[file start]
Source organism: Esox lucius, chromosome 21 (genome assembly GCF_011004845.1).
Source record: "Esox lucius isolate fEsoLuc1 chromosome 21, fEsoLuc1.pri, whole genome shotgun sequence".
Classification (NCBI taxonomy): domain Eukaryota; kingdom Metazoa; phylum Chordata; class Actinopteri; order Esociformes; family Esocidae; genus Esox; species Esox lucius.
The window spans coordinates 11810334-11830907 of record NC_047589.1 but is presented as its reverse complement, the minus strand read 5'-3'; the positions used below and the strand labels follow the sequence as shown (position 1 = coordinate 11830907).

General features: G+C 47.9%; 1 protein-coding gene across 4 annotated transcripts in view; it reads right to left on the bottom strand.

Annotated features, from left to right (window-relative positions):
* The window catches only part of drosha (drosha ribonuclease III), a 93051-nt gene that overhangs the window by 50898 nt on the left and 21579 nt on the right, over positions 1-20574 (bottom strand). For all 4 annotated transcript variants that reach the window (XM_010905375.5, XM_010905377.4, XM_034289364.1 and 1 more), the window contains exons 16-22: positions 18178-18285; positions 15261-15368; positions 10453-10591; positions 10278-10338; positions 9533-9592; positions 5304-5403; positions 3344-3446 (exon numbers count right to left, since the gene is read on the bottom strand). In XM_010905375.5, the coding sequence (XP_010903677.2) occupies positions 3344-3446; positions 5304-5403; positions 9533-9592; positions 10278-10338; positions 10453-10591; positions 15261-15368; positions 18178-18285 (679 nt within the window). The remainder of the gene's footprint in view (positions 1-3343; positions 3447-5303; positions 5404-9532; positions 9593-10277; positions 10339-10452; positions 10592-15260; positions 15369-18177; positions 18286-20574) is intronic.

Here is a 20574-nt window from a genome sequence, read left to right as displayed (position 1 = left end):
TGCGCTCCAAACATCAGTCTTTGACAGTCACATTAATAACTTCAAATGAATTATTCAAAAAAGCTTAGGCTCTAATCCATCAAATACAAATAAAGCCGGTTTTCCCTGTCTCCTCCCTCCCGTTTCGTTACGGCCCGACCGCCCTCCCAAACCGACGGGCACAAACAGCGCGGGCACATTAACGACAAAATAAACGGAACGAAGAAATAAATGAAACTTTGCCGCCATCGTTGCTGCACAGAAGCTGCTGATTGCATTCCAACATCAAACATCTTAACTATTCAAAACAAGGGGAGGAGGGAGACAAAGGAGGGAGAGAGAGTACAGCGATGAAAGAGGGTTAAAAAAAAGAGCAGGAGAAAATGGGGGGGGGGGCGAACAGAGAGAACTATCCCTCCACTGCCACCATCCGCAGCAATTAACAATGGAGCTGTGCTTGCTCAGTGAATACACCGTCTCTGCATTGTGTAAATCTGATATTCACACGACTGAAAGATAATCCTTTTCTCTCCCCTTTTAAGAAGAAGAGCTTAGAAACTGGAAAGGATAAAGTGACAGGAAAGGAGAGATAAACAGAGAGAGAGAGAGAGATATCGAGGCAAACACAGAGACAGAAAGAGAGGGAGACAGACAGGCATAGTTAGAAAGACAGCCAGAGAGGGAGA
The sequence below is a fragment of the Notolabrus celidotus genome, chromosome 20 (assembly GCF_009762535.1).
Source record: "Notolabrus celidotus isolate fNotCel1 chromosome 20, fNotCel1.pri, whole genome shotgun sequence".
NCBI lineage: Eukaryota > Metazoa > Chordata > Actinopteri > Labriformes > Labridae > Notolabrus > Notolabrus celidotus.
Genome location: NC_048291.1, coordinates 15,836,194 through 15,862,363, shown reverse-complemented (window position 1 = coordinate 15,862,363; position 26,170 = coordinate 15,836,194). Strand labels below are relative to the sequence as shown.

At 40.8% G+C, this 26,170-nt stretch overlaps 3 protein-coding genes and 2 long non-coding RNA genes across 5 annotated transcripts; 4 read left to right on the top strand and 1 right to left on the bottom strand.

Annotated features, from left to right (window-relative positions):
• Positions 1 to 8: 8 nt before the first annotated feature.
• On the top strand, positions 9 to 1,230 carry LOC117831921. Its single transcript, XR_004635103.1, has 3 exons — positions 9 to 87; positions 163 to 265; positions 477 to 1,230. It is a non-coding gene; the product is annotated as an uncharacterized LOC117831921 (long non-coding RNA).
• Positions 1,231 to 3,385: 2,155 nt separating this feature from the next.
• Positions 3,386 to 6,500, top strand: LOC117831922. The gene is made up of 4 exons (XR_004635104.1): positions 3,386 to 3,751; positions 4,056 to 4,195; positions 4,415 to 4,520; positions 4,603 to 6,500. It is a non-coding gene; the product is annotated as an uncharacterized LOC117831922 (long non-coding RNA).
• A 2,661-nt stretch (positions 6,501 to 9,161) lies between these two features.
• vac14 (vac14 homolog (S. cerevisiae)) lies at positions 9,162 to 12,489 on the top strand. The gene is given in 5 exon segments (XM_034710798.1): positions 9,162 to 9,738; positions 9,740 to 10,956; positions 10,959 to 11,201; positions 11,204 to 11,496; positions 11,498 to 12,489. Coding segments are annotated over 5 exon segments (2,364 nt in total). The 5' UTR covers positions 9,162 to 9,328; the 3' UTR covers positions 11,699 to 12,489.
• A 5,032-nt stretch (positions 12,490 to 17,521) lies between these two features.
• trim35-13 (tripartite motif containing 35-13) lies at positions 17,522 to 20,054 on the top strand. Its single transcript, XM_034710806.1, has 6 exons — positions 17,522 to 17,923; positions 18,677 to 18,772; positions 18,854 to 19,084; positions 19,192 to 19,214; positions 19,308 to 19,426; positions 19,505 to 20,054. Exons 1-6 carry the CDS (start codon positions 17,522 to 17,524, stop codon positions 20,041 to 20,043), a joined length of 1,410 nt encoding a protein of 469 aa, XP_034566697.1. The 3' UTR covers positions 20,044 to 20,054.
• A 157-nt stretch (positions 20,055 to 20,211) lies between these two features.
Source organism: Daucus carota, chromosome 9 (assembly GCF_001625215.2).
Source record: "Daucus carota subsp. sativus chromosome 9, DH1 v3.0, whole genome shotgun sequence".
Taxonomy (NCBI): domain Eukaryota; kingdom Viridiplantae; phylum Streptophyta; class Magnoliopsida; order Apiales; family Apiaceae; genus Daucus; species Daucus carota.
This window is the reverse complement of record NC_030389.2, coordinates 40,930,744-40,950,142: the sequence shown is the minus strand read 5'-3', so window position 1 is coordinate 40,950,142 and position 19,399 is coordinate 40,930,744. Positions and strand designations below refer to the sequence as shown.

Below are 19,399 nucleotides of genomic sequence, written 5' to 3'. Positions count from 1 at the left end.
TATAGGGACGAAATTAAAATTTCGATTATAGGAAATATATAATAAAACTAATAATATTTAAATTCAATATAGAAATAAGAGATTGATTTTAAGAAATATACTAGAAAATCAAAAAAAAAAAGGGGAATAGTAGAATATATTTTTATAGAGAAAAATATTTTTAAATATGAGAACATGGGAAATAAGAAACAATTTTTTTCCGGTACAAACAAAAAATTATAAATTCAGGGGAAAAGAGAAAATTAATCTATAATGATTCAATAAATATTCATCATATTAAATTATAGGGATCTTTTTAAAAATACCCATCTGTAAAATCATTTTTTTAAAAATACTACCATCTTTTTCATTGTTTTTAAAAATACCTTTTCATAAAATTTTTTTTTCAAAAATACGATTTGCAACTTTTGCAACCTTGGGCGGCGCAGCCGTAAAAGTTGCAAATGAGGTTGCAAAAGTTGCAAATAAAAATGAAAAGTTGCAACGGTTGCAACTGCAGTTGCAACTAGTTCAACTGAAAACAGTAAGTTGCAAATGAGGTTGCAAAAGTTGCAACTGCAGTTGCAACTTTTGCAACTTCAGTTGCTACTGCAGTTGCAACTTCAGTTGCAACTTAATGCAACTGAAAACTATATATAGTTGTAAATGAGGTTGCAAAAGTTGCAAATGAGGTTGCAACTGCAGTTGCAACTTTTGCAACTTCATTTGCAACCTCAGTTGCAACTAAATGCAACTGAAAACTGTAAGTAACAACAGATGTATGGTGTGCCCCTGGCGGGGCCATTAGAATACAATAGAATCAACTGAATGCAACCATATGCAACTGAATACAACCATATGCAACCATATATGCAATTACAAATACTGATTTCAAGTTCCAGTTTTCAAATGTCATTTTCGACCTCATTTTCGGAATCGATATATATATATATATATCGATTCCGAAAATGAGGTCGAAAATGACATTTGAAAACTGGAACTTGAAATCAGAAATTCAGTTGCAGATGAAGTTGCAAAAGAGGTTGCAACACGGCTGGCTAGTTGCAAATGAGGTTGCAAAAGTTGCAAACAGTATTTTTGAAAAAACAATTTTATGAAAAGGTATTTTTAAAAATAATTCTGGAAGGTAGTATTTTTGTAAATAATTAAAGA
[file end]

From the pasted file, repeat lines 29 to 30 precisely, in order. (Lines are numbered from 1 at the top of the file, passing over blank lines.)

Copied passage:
Below are 19,399 nucleotides of genomic sequence, written 5' to 3'. Positions count from 1 at the left end.
TATAGGGACGAAATTAAAATTTCGATTATAGGAAATATATAATAAAACTAATAATATTTAAATTCAATATAGAAATAAGAGATTGATTTTAAGAAATATACTAGAAAATCAAAAAAAAAAAGGGGAATAGTAGAATATATTTTTATAGAGAAAAATATTTTTAAATATGAGAACATGGGAAATAAGAAACAATTTTTTTCCGGTACAAACAAAAAATTATAAATTCAGGGGAAAAGAGAAAATTAATCTATAATGATTCAATAAATATTCATCATATTAAATTATAGGGATCTTTTTAAAAATACCCATCTGTAAAATCATTTTTTTAAAAATACTACCATCTTTTTCATTGTTTTTAAAAATACCTTTTCATAAAATTTTTTTTTCAAAAATACGATTTGCAACTTTTGCAACCTTGGGCGGCGCAGCCGTAAAAGTTGCAAATGAGGTTGCAAAAGTTGCAAATAAAAATGAAAAGTTGCAACGGTTGCAACTGCAGTTGCAACTAGTTCAACTGAAAACAGTAAGTTGCAAATGAGGTTGCAAAAGTTGCAACTGCAGTTGCAACTTTTGCAACTTCAGTTGCTACTGCAGTTGCAACTTCAGTTGCAACTTAATGCAACTGAAAACTATATATAGTTGTAAATGAGGTTGCAAAAGTTGCAAATGAGGTTGCAACTGCAGTTGCAACTTTTGCAACTTCATTTGCAACCTCAGTTGCAACTAAATGCAACTGAAAACTGTAAGTAACAACAGATGTATGGTGTGCCCCTGGCGGGGCCATTAGAATACAATAGAATCAACTGAATGCAACCATATGCAACTGAATACAACCATATGCAACCATATATGCAATTACAAATACTGATTTCAAGTTCCAGTTTTCAAATGTCATTTTCGACCTCATTTTCGGAATCGATATATATATATATATATCGATTCCGAAAATGAGGTCGAAAATGACATTTGAAAACTGGAACTTGAAATCAGAAATTCAGTTGCAGATGAAGTTGCAAAAGAGGTTGCAACACGGCTGGCTAGTTGCAAATGAGGTTGCAAAAGTTGCAAACAGTATTTTTGAAAAAACAATTTTATGAAAAGGTATTTTTAAAAATAATTCTGGAAGGTAGTATTTTTGTAAATAATTAAAGA